The Second Circuit addressed that issue, at least in New York, Connecticut and Vermont, by holding in Greathouse that yes, retaliation for oral complaints made only to the employer are prohibited by the FLSA. The facts are worth mentioning briefly, if only for their bizarre nature. The plaintiff Greathouse worked for a security firm, reporting to the firm’s president. After being the victim of significant improper employment practices, such as late or withheld payments, Greathouse confronted the president to question why he hadn’t been paid in several months. The president replied, “I’ll pay you when I feel like it,” and then immediately pulled a gun on him. At that point, Greathouse took that as a sign that he was no longer employed. The Second Circuit took that action as a sign of retaliation for raising concerns over wage issues and ruled in favor of the employee.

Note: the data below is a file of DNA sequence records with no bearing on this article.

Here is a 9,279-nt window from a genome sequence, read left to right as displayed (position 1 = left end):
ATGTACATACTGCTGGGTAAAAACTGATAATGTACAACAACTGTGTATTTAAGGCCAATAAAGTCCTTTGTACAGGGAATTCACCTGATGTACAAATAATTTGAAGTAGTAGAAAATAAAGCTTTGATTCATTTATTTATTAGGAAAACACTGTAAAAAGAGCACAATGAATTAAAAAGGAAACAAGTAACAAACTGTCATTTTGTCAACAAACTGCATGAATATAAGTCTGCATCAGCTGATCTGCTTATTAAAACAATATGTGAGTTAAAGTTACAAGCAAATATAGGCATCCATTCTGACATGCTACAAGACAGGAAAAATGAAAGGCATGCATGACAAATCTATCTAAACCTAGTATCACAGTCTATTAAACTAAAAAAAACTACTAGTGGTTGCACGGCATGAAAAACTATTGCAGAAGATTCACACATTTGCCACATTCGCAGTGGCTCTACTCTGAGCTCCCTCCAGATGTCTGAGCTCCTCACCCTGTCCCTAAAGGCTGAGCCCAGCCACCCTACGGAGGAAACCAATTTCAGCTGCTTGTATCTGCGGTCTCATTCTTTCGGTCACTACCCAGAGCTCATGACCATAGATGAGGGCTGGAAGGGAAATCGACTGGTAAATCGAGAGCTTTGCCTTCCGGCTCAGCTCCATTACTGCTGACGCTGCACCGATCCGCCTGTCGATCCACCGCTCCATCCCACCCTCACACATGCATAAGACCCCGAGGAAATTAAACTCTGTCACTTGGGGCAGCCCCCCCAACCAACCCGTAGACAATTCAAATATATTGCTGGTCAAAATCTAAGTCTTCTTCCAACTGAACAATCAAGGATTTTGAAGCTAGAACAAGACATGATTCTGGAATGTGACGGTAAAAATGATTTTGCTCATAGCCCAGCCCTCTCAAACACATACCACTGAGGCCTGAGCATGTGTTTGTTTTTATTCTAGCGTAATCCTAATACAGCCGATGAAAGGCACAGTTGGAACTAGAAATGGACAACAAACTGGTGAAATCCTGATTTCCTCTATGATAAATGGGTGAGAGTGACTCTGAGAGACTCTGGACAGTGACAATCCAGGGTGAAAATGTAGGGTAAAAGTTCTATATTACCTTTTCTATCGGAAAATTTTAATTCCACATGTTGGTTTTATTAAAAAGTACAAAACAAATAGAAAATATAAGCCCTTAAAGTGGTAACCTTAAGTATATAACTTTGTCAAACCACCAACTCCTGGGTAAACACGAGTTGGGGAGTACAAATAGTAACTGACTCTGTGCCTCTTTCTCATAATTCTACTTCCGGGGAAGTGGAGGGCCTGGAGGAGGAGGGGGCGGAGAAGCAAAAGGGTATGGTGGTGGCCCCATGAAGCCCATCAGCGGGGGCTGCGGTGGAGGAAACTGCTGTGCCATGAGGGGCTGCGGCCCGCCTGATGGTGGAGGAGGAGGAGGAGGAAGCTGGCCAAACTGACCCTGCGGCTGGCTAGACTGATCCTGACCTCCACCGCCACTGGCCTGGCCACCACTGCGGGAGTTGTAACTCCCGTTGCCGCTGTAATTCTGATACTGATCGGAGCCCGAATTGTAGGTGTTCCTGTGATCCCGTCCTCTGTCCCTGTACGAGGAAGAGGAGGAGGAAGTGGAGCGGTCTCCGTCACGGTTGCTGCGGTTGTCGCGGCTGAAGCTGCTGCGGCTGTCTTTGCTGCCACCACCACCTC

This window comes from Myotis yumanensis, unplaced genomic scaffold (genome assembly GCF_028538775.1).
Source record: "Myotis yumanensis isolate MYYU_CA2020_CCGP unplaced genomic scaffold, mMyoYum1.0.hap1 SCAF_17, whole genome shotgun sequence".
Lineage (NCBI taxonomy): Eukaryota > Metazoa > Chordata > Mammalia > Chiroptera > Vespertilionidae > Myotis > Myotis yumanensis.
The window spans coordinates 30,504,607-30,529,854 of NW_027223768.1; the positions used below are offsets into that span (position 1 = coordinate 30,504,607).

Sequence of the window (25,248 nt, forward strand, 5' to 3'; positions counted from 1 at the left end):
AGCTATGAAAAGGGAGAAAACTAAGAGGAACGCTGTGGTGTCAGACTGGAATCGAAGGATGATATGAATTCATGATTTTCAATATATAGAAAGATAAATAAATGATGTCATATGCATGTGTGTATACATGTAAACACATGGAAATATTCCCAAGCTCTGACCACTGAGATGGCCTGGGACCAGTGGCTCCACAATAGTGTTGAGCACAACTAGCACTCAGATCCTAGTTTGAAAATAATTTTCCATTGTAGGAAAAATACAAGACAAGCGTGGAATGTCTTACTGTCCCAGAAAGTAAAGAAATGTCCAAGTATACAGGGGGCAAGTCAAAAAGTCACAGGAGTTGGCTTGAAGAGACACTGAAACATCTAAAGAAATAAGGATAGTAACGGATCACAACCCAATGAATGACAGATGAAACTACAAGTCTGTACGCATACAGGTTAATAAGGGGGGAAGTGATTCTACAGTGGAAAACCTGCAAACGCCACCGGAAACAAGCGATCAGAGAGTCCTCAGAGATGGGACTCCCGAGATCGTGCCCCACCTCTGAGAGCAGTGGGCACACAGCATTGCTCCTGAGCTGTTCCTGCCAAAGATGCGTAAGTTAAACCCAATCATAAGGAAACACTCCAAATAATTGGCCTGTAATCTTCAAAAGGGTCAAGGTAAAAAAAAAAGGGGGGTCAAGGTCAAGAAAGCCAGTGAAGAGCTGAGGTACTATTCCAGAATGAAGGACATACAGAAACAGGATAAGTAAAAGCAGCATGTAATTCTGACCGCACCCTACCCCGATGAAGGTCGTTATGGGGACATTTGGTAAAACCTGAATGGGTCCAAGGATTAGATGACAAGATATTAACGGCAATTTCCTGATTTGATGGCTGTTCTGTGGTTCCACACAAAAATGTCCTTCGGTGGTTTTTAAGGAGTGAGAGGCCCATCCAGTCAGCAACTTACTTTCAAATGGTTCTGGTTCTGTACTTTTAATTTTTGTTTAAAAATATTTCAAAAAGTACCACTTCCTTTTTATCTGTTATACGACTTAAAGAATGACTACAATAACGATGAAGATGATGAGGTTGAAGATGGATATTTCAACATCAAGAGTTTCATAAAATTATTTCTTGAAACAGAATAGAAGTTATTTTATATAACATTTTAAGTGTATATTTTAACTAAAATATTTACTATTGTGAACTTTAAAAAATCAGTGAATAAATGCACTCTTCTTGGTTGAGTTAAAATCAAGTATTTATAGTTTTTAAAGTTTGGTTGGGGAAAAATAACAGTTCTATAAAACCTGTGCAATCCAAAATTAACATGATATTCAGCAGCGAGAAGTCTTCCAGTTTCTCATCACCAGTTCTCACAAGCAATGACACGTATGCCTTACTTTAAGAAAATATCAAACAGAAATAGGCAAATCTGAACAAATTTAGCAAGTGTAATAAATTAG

As the court in Greathouse noted, both the EEOC and the Department of Labor have consistently advanced the position struck by the Court in this case, that employee complaints over employment practices are protected from employer retaliation, whether lodged with an employer or a governmental agency. The message this sends to employers is that this interpretation of the FLSA is not likely to go away. Indeed, other circuits have explicitly accepted this rationale as well – the Second Circuit follows the First and the Ninth in doing so.[3] Employers should treat all employee concerns about wage and hour issues and employment practices with a high degree of seriousness, and such complaints in the work place (and any adverse employment actions taken with employees who make them) should be well-documented. Even the vaguest of complaints should be considered, and employers should always take adverse actions for non-retaliatory and truly legitimate reasons. It’s also probably a good idea not to draw guns on them.